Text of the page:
Why Are Masters Sprinters Slower Than Their Younger Counterparts? Physiological, Biomechanical, and Motor Control Related Implications for Training Program Design

ABSTRACT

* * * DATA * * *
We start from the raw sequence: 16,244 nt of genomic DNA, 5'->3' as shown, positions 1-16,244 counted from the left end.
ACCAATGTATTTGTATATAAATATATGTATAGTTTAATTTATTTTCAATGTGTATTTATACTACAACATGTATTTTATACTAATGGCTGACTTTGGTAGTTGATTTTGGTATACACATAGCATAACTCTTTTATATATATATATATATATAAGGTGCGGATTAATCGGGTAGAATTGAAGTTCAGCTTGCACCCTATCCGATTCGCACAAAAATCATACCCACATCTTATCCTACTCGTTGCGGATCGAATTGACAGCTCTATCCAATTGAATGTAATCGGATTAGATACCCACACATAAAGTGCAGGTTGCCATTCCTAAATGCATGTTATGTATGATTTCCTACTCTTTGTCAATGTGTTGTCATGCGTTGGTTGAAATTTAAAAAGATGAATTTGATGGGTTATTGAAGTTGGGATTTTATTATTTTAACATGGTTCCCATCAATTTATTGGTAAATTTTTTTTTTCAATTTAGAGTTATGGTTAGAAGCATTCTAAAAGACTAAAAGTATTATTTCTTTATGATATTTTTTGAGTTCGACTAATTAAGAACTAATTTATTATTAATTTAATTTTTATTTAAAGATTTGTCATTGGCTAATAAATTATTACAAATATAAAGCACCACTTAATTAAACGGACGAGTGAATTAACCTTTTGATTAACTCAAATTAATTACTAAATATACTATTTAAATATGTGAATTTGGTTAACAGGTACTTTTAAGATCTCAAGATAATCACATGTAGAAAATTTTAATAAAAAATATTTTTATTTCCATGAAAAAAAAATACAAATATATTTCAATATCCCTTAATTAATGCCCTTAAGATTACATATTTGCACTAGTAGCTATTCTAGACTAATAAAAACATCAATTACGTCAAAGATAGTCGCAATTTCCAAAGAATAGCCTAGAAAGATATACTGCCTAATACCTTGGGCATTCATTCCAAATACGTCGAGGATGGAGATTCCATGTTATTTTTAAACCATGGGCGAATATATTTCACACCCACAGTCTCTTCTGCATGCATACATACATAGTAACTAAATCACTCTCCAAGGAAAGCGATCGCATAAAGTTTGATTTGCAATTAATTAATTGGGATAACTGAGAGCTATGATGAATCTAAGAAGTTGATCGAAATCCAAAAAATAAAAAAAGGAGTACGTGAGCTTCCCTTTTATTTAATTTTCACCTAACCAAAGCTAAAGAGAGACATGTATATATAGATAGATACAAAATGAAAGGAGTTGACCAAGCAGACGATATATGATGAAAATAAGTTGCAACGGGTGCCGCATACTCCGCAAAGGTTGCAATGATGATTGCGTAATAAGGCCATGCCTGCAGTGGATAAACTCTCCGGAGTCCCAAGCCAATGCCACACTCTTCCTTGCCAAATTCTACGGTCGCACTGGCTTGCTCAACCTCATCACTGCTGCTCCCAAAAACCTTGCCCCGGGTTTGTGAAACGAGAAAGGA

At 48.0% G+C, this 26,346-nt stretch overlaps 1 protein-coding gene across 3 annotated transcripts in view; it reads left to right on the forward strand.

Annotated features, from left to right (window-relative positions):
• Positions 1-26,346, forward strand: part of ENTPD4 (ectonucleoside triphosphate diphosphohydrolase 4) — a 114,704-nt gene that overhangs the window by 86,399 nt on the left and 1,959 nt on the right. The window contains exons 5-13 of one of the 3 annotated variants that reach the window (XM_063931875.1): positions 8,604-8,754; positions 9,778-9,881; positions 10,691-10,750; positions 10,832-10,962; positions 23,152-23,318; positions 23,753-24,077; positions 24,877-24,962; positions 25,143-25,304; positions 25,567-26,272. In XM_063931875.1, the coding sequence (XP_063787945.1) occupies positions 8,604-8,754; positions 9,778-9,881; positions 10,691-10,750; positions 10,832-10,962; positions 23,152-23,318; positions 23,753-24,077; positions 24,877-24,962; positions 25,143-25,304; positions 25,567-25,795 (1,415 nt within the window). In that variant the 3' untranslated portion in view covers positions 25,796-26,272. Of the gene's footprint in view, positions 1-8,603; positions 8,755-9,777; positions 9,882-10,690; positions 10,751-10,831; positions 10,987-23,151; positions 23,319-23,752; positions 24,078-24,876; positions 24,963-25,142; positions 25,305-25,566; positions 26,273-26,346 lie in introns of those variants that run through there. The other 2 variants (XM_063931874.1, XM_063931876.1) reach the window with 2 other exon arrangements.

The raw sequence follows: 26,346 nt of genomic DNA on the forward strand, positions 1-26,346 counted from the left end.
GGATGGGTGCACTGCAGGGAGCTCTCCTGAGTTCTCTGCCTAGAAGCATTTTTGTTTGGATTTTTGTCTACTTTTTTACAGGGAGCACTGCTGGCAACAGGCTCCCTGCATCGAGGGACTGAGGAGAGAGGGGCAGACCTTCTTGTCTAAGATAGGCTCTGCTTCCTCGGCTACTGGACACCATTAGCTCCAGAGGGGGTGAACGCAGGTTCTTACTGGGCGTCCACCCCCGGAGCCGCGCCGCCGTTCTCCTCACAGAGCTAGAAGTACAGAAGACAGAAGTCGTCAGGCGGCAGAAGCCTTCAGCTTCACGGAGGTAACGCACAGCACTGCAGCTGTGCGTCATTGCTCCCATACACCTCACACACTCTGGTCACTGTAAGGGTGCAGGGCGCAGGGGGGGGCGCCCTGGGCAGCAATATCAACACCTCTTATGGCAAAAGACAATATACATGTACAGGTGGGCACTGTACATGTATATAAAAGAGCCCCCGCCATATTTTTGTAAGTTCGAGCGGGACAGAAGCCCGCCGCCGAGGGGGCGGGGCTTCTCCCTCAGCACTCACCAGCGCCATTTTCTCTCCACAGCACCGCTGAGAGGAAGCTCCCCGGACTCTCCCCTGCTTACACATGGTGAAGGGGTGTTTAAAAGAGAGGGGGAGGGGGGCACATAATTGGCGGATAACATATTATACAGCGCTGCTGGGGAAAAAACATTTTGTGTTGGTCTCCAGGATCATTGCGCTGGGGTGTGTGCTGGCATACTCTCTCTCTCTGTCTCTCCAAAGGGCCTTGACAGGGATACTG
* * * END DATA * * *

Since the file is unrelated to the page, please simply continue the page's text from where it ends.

Elite sprint performances typically peak during an athlete’s 20s and decline thereafter with age. The mechanisms underpinning this sprint performance decline are often reported to be strength-based in nature with reductions in strength capacities driving increases in ground contact time and decreases in stride lengths and frequency. However, an as-of-yet underexplored aspect of Masters sprint performance is that of age-related degradation in neuromuscular infrastructure, which manifests as a decline in both strength and movement coordination. Here, the authors explore reductions in sprint performance in Masters athletes in a holistic fashion, blending discussion of strength and power changes with neuromuscular alterations along with mechanical and technical age-related alterations. In doing so, the authors provide recommendations to Masters sprinters—and the aging population, in general—as to how best to support sprint ability and general function with age, identifying nutritional interventions that support performance and function and suggesting useful programming strategies and injury-reduction techniques.

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